New Orleans Growth of the City

After the Civil War the city boundaries expanded rapidly. The city of Lafayette had been absorbed in 1852, and Algiers and Jefferson City were annexed in 1870 as the fifth and sixth districts; two years later Carrollton became the seventh district, rounding out the present boundaries of the city and parish.

The Faubourg Ste. Marie extended at first only to Delord Street (Howard Avenue), but soon reached Felicity Road. The city of Lafayette began at Felicity Road and extended to Toledano Street, from which line Jefferson City extended to Upperline Street. Several plantations, including the present Audubon Park, lay between Jefferson City and Carrollton, which began at Lowerline Street. These boundaries included many smaller communities such as Hurstville, Greenville, and Burthville.

The city developed much more slowly toward the lake because the swamp had to be cleared and drained. Bayou Road led to the old French settlements on Bayou St. John near the present head of Esplanade Avenue. Faubourg Trémé developed back of Congo Square in the 1830's, and the building of the Pontchartrain Railroad in 1831 developed Elysian Fields Avenue and Milneburg. There was also a road along Bayou St. John to Spanish Fort. In the 1840's Common Street was the chief road to the cemeteries and Metairie Race Track. A bridge crossed the New Basin Canal at this point and a shell road, a favorite 'speedway,' led to Lake End (now West End). Until about 1858 Canal Street still had an old plank-covered canal from Claiborne on, and was slow in developing.

The present thickly settled Dryades Market section was a swamp with a dirty shallow lake called Gormley's Basin until about 1870. All of the residential sections of the city beyond Claiborne Avenue, with the above exceptions, were swamp tracts and dairy farms until the drainage system was built and their development began -- about 1900.

In 1878 the city was again visited by its ancient and devastating scourge -- yellow fever. Panic ensued as thousands of inhabitants left the city for the Gulf Coast. The mortality rate among children was pitiable -in one block there were 105 cases, with an average of five deaths per day. In all more than 3800 people died.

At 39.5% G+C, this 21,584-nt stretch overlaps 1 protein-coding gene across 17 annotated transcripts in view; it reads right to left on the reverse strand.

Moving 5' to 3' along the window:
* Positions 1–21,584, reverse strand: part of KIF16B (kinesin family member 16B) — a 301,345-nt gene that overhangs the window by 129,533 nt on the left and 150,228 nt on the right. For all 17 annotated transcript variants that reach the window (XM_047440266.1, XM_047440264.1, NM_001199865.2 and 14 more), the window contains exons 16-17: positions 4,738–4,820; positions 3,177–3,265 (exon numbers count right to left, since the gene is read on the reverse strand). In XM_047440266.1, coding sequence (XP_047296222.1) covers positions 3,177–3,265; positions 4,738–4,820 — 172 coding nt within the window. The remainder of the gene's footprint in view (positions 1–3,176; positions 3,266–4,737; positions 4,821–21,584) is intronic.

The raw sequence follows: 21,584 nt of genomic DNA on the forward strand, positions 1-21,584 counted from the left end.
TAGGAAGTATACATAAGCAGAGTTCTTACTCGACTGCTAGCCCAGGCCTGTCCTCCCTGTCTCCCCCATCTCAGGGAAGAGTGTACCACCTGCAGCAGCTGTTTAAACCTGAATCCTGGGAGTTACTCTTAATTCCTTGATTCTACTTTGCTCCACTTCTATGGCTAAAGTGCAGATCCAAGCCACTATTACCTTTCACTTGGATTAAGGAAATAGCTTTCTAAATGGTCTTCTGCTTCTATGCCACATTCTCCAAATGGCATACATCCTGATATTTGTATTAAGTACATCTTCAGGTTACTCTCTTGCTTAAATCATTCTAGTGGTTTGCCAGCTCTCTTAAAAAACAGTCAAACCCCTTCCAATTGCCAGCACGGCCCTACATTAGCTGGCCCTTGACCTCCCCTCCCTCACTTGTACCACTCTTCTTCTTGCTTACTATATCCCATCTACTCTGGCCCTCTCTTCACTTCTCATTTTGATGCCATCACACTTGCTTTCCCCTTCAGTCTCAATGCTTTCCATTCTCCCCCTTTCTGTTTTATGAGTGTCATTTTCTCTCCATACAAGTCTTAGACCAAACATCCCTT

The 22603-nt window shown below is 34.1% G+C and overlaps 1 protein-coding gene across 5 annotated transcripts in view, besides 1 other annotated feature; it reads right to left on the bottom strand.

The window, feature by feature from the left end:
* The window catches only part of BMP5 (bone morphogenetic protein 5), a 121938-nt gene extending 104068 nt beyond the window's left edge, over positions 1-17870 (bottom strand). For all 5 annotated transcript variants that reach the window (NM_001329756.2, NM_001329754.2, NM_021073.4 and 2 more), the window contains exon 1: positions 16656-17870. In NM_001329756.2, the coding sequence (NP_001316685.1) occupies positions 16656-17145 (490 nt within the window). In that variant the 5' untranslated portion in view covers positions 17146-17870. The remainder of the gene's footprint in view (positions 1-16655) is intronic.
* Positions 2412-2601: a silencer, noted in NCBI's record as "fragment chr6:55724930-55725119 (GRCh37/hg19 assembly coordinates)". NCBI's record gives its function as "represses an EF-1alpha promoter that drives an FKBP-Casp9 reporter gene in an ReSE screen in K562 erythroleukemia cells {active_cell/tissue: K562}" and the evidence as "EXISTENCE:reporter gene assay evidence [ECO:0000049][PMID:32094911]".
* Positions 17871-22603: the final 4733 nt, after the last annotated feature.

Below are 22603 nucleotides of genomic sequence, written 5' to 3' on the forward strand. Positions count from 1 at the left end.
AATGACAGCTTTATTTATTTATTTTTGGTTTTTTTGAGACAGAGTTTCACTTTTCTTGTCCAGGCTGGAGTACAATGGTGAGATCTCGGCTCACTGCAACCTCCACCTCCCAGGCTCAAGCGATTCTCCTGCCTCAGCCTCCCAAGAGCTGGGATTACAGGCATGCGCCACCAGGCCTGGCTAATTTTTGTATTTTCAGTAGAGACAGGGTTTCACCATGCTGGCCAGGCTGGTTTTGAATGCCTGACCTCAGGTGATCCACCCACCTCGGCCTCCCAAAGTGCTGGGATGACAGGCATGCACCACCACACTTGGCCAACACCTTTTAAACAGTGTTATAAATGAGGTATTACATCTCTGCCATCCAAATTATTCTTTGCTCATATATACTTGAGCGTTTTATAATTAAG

After five years of brilliant effort, in 1879 Captain James B. Eads succeeded in overcoming the greatest single obstacle in the commercial development of New Orleans -- shallow water at the mouth of the Mississippi. A depth of from twenty-six to thirty feet was secured by a system of jetties which forced the current to deepen its channels and carry the silt out into the Gulf of Mexico. Incidentally, this was accomplished along lines similar to those proposed by Adrien de Pauger more than one hundred and fifty years before.

After the jetties proved successful, railroad expansion began. Legislative franchises for railroads being obtained, new lines were constructed. Rates favored the railroads, and the steamboat business, although active and important up to the Spanish-American War, steadily declined. Five large trunk lines entered New Orleans by 1880, and a new era in the commercial development of the city began. The volume of railroad business increased from 937,634 tons in 1880 to 5,500,000 tons in 1899.

In 1882 Canal Street was illuminated by electric lights. Royal Street came next in 1884, while the system was extended to include practically the entire city in 1886.

In 1884 and 1885 the Cotton Centennial Exposition, popularly called the 'World's Fair,' was held in New Orleans on the present site of Audubon Park. Hundreds of thousands of visitors were drawn to the city. The Exposition did much to bring about a better understanding between the North and South, and gave an added impetus to the city's fast recovering commerce.

In 1892 the first electric street-car was operated along St. Charles Avenue. Within a year or so several electric lines were in service, supplanting the horse cars which had been used for years.
The legislature of 1868, which was made up almost entirely of carpetbaggers, had granted a twenty-five-year charter to the Louisiana Lottery, in exchange for a yearly payment of $40,000 to the New Orleans Charity Hospital. Renewal of this charter became a major political issue. It was felt that the proposed fee of $1,000,000, to be paid to the State annually was not sufficient for the privileges of running what was generally conceded to be a 'gold mine,' to which the company replied that 93 per cent of its revenue was drawn from sources outside of Louisiana. Au article granting the company a three-year lease was put into the State Constitution in 1892, but the lottery was definitely outlawed by both the Federal and State Governments in 1895, after which it operated in Honduras as the Honduras Lottery Company.

Between 1890 and 1895 a semi-private organization called the Sewerage and Drainage Company undertook the construction and operation of the city's first extensive system of sewage disposal. The company went into receivership in 1895, however, and that important phase of public improvement lagged for several years.

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